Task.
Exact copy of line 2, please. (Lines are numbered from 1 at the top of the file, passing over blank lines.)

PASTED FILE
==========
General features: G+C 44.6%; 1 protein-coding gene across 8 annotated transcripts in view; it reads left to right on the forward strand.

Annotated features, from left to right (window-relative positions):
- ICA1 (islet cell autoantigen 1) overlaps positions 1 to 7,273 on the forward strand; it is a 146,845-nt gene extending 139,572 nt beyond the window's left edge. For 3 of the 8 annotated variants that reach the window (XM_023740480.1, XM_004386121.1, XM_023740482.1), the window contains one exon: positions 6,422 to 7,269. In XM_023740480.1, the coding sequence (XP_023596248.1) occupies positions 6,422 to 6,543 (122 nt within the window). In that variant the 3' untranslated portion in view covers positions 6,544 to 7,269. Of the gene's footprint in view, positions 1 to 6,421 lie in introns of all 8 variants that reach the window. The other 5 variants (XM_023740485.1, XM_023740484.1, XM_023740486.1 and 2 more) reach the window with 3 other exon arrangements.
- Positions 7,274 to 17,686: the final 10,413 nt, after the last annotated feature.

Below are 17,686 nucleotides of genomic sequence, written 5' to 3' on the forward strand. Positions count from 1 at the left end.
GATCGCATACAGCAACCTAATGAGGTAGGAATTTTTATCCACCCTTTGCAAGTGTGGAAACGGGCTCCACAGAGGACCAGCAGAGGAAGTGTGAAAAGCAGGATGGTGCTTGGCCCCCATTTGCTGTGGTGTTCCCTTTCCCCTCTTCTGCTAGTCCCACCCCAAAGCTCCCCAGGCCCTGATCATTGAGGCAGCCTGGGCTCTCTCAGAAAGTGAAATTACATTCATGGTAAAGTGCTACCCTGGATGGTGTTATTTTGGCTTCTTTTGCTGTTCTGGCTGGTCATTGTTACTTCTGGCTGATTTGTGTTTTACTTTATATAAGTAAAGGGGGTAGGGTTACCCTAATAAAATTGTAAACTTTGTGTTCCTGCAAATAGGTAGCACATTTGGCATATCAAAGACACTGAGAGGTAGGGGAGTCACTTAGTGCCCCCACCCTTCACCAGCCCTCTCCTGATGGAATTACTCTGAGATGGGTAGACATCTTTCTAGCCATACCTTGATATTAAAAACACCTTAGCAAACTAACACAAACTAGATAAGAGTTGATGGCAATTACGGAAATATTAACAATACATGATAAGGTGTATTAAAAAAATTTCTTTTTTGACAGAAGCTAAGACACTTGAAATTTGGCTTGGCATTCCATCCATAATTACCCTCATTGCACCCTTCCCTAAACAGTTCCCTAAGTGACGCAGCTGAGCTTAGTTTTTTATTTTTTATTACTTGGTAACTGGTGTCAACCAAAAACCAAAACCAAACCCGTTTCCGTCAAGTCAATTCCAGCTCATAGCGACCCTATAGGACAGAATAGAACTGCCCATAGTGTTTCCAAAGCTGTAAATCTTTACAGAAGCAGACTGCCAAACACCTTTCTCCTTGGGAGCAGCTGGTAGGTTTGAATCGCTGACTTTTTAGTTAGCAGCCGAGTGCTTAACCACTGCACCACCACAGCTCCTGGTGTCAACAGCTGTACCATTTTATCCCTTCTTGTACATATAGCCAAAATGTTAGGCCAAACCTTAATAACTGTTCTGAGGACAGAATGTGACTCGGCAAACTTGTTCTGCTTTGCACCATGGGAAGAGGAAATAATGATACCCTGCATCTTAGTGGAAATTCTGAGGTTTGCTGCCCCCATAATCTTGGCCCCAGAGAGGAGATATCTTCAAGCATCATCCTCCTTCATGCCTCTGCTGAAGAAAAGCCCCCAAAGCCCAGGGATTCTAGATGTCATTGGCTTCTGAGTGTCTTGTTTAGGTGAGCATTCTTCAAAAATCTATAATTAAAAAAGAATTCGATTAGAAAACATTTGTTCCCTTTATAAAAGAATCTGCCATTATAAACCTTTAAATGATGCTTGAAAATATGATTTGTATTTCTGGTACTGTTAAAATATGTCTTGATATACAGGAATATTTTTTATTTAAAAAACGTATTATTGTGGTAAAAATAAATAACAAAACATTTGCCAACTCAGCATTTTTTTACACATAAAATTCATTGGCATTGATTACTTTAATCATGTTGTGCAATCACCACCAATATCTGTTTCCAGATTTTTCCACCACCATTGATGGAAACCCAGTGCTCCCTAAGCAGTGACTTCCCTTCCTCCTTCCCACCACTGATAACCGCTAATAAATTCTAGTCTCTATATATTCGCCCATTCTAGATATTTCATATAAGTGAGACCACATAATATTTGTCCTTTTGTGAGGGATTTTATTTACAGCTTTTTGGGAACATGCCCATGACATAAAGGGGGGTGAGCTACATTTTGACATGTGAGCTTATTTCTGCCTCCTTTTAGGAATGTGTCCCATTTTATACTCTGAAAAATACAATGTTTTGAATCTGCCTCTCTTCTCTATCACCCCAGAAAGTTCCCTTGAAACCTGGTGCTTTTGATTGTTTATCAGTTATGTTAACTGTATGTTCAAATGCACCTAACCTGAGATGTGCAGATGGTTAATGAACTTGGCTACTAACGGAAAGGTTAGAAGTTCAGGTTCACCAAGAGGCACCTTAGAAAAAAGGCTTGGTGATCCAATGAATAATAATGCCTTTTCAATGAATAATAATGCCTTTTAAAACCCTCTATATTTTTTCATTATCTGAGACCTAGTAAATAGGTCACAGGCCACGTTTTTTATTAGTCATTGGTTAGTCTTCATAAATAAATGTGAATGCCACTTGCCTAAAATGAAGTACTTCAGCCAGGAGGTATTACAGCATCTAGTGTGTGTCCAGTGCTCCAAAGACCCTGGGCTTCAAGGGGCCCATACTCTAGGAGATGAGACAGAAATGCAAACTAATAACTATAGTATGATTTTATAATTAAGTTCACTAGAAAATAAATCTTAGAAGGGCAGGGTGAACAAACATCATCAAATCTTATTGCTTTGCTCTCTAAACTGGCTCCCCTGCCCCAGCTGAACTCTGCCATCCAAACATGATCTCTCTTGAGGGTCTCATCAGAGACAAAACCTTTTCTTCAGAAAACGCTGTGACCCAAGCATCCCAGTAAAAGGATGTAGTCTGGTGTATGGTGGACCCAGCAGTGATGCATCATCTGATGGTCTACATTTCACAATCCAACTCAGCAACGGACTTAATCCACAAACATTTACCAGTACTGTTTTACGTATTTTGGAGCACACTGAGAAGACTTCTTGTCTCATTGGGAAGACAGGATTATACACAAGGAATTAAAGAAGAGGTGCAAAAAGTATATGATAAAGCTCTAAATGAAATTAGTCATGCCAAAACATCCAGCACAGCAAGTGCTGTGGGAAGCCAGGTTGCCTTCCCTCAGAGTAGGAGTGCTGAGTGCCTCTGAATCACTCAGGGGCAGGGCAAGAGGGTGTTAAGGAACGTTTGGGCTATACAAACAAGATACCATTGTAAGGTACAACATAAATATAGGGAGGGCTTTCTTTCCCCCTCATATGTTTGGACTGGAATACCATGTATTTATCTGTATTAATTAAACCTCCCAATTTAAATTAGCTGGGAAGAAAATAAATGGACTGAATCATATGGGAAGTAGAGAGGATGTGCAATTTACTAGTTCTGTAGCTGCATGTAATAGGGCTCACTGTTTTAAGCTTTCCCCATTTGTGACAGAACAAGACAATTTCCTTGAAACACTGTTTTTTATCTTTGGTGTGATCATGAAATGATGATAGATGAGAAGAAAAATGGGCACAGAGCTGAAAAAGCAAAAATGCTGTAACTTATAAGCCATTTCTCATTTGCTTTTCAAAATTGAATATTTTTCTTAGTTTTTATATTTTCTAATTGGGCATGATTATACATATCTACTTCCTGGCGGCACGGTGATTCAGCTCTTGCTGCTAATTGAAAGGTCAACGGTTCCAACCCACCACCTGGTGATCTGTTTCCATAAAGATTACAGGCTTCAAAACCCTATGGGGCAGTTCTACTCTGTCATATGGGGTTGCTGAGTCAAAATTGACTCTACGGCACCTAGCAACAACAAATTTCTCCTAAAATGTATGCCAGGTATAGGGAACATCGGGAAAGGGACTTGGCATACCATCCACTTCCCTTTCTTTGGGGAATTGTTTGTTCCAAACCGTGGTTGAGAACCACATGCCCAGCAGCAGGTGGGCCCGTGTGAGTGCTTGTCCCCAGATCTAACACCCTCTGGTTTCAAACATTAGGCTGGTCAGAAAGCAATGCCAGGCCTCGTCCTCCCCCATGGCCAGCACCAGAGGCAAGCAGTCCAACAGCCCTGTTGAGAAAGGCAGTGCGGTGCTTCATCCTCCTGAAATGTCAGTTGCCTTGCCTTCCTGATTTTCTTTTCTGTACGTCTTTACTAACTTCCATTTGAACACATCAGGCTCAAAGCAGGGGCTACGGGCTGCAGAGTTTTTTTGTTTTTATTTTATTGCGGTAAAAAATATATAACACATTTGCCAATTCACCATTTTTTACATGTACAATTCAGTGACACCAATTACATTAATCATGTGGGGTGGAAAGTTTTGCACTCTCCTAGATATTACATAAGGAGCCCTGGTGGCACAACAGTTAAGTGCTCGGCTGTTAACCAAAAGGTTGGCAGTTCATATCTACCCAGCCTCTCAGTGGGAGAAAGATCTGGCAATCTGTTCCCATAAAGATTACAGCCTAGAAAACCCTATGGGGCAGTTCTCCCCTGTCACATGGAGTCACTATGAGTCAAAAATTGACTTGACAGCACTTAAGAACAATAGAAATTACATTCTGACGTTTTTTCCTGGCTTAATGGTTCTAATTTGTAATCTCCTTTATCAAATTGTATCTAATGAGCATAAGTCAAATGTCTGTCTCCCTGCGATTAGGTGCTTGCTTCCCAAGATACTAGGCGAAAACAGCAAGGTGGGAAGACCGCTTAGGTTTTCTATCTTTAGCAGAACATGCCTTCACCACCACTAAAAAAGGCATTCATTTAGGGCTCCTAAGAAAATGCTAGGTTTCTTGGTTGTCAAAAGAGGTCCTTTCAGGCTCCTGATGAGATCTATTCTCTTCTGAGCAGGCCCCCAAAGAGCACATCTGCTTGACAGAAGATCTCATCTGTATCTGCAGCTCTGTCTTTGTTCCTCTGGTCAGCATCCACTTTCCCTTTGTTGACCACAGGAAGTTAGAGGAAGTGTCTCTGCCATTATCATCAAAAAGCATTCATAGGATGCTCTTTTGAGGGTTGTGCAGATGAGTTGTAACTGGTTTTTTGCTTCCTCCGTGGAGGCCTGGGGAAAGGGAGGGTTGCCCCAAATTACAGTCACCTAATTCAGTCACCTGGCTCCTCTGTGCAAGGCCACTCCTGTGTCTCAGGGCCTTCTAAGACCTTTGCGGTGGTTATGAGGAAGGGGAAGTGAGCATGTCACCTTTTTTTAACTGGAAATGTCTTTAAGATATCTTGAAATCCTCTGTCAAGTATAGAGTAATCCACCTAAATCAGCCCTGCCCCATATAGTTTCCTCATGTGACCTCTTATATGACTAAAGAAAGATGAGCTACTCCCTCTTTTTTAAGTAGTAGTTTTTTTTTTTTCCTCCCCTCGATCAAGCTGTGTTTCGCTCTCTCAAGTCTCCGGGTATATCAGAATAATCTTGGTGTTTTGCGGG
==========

Annotated features, from left to right (window-relative positions):